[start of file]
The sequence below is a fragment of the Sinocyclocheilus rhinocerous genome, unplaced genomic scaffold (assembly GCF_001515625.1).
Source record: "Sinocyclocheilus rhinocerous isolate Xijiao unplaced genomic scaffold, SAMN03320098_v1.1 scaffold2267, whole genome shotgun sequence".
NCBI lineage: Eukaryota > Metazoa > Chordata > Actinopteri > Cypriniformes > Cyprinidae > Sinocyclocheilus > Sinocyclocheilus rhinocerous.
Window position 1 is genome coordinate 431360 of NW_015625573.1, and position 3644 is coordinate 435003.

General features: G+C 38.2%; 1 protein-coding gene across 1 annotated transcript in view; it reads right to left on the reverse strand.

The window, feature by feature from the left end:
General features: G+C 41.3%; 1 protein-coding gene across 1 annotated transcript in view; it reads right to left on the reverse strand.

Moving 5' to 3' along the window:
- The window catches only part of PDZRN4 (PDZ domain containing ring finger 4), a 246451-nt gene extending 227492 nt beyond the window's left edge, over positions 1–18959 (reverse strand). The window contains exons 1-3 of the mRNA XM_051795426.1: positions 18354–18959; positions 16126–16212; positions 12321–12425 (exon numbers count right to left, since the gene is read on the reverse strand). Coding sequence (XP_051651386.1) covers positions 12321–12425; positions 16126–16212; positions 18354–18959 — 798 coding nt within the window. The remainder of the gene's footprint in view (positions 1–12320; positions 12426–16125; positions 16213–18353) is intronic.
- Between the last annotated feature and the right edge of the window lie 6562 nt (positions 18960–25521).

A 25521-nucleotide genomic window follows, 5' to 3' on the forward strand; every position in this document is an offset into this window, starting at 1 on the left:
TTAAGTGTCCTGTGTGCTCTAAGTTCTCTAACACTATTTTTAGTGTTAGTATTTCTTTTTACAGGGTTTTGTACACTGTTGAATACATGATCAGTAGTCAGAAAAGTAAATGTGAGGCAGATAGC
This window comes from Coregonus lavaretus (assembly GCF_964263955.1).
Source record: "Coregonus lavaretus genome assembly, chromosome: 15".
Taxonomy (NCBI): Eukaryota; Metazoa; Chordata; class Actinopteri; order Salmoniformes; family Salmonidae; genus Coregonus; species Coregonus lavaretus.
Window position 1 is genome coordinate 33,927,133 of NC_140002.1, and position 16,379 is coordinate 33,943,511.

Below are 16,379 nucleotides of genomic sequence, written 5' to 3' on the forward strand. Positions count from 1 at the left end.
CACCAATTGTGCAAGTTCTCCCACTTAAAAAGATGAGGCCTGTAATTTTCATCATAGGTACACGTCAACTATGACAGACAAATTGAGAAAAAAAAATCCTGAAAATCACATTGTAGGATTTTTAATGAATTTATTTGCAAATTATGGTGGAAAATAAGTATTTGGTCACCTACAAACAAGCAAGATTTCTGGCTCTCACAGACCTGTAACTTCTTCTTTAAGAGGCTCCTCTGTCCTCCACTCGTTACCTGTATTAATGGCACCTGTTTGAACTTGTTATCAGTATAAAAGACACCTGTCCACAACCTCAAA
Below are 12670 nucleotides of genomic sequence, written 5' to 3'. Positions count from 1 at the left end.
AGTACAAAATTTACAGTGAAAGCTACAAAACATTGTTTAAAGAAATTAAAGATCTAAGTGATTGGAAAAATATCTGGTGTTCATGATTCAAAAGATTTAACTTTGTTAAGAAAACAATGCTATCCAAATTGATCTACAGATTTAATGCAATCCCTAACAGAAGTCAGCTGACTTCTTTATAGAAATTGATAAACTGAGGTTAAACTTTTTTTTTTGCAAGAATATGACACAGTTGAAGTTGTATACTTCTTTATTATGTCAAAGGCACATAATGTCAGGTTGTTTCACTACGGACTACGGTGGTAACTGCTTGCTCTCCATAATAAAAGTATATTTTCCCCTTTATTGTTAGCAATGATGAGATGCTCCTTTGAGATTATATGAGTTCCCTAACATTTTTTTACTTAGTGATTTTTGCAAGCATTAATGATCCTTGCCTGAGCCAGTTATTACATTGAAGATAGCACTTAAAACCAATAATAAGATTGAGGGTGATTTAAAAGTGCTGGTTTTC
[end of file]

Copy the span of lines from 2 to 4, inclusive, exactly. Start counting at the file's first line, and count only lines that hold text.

Source record: "Sinocyclocheilus rhinocerous isolate Xijiao unplaced genomic scaffold, SAMN03320098_v1.1 scaffold2267, whole genome shotgun sequence".
NCBI lineage: Eukaryota > Metazoa > Chordata > Actinopteri > Cypriniformes > Cyprinidae > Sinocyclocheilus > Sinocyclocheilus rhinocerous.
Window position 1 is genome coordinate 431360 of NW_015625573.1, and position 3644 is coordinate 435003.